Arsenic and open space
Oh yeah, and this—how much redevelopment funding the city should commit toward the whole thing. The city has already spent a million dollars to improve the corridor, which is seen as the southern gateway to the city, by building a median strip, planting trees and shrubs in the strip and paying for public art as a way to improve the street’s aesthetics.
After a Powerpoint presentation outlining the overall project, called the Park Avenue Visioning study, developer Jeff Greening, the man who requested the meeting and owner of the 136-acre Diamond Match property slated for the mixed-use Barber Yard development, told the council that, unless it invested more money to further improve the Park Avenue corridor, it will never see a return on its investment. His property lies a few blocks west of Park Avenue.
Greening argued that the improvements as they stand will never allow the city’s redevelopment agency to realize an increased flow in tax revenue, which is the whole idea behind the city’s redevelopment spending—to raise property value through improvements and pocket the increase in property tax. Greening thinks the area being considered for revitalization should be expanded.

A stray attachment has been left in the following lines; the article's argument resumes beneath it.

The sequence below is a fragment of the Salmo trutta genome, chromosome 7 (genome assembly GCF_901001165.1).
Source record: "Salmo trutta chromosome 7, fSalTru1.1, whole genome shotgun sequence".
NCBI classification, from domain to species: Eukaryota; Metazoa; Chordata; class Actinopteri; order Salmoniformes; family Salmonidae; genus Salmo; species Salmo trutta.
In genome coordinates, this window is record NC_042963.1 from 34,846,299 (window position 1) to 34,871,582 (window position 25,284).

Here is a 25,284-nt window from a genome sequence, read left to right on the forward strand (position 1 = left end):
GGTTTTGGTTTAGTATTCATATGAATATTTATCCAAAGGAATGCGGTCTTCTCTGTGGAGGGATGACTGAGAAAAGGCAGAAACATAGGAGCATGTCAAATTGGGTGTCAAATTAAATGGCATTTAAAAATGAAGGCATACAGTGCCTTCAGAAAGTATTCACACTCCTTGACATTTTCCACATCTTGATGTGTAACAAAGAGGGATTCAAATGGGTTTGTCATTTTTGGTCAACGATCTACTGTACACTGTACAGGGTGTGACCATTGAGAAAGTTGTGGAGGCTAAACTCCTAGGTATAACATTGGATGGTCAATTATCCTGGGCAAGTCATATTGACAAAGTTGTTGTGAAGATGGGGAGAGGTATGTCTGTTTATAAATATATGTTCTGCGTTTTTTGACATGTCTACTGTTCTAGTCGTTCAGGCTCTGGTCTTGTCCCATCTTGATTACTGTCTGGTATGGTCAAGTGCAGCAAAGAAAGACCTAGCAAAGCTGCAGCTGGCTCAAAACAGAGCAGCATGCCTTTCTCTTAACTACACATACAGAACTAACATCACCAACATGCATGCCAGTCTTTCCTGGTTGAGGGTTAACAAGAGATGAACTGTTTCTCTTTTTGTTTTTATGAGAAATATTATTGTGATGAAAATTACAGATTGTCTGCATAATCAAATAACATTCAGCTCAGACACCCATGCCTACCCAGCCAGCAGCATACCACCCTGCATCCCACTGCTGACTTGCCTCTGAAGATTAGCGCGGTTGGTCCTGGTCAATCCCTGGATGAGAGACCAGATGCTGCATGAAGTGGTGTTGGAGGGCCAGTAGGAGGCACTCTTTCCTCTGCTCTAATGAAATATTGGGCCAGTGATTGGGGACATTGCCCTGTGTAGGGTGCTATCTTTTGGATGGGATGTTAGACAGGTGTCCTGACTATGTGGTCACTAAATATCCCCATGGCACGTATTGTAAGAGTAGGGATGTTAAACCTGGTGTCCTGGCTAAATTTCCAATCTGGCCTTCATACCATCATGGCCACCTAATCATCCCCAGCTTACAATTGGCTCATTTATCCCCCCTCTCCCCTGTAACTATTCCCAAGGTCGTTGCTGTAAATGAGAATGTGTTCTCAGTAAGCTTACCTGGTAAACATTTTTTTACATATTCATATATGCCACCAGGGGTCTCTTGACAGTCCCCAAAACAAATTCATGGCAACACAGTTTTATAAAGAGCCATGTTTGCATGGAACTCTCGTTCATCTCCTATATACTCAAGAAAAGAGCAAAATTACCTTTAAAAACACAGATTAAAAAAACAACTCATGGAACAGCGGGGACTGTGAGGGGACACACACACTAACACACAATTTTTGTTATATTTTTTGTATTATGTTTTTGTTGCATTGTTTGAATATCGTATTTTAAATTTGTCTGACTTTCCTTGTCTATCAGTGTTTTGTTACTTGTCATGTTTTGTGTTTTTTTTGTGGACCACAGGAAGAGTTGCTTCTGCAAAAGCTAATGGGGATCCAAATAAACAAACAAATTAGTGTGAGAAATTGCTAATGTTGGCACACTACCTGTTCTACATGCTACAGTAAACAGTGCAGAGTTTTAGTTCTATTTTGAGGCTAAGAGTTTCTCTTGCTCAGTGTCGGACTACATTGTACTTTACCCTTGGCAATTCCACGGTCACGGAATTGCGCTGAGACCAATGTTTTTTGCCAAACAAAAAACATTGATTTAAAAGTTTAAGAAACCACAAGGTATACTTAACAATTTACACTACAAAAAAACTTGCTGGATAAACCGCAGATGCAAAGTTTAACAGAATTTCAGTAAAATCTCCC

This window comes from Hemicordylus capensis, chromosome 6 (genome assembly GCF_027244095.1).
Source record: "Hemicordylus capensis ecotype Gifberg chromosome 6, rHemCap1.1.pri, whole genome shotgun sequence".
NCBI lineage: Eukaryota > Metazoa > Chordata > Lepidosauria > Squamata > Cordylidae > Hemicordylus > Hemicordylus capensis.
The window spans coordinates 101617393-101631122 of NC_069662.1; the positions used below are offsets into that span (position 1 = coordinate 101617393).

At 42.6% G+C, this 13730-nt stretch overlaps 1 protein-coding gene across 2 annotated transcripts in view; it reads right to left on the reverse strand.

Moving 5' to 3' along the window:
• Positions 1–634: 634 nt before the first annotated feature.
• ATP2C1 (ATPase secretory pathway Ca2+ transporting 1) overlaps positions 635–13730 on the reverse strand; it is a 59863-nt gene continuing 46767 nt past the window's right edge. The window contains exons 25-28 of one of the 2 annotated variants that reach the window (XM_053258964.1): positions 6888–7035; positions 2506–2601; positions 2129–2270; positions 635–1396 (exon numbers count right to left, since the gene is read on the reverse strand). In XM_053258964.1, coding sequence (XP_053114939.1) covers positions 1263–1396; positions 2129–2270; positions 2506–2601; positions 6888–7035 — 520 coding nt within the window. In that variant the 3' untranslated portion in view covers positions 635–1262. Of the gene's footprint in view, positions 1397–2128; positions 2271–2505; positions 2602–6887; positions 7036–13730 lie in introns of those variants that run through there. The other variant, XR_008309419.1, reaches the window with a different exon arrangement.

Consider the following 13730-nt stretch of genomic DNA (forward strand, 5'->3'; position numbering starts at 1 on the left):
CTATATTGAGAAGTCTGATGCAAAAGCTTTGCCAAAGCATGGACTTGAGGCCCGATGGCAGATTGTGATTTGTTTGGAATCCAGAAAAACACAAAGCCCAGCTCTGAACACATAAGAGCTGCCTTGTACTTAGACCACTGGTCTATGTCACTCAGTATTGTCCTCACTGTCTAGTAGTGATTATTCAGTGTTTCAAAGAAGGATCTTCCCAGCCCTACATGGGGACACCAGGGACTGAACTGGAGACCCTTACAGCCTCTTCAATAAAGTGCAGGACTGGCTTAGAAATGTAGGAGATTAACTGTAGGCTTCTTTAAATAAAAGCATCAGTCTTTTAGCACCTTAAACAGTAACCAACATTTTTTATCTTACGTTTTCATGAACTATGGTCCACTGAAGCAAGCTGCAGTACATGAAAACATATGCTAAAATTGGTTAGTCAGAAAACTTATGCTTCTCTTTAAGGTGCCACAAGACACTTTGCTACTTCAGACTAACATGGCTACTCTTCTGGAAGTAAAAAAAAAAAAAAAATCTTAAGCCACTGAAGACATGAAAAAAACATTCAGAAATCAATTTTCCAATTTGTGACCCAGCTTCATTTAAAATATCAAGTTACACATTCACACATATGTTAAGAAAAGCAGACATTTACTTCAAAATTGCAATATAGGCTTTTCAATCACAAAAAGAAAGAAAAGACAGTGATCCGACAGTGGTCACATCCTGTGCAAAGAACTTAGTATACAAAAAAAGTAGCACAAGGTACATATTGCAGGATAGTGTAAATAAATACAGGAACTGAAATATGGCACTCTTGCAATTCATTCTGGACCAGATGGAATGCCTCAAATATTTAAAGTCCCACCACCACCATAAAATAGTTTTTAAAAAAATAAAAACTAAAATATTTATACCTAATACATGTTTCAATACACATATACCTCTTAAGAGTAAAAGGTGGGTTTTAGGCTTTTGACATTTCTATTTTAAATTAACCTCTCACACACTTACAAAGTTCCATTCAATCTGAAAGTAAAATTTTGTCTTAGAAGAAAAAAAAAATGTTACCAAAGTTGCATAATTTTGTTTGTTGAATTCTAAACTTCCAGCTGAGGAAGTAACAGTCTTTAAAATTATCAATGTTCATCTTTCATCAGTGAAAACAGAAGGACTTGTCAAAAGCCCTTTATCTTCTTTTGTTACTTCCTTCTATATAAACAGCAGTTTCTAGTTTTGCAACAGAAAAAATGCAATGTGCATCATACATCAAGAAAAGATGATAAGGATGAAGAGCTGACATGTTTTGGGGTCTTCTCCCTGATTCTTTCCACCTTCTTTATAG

“Where is your return on investment?” he asked the council.
When asked what he would like to see, Greening shrugged and said, “I’m the tail end. The tail can’t wag the dog,” meaning his project would not affect improvements along Park Avenue.
Councilmen Dan Herbert and Steve Bertagna agreed that Greening is a man of vision and seemed willing to work with the city to improve the area. It would be wise not to shut him out of the process, they said.
City Manager Tom Lando cautioned the council against earmarking redevelopment money like a drunken sailor, noting there are currently hundreds of millions of dollars in city project needs balanced against only about $50 million in potential redevelopment funds.
Neighbors living next to the old Barber property expressed concern about building on the land possibly contaminated by 80 years of industrial use by the Diamond Match and later Louisiana-Pacific operations, which used arsenic to control weeds along the railroad tracks that border the western edge of the property.
In the end the council ruled out nothing and indicated an interest in expanding the Park Avenue improvement area and moving forward with further discussions on how ambitious the plans for the area should be. Future meetings will include neighborhood get-togethers for input.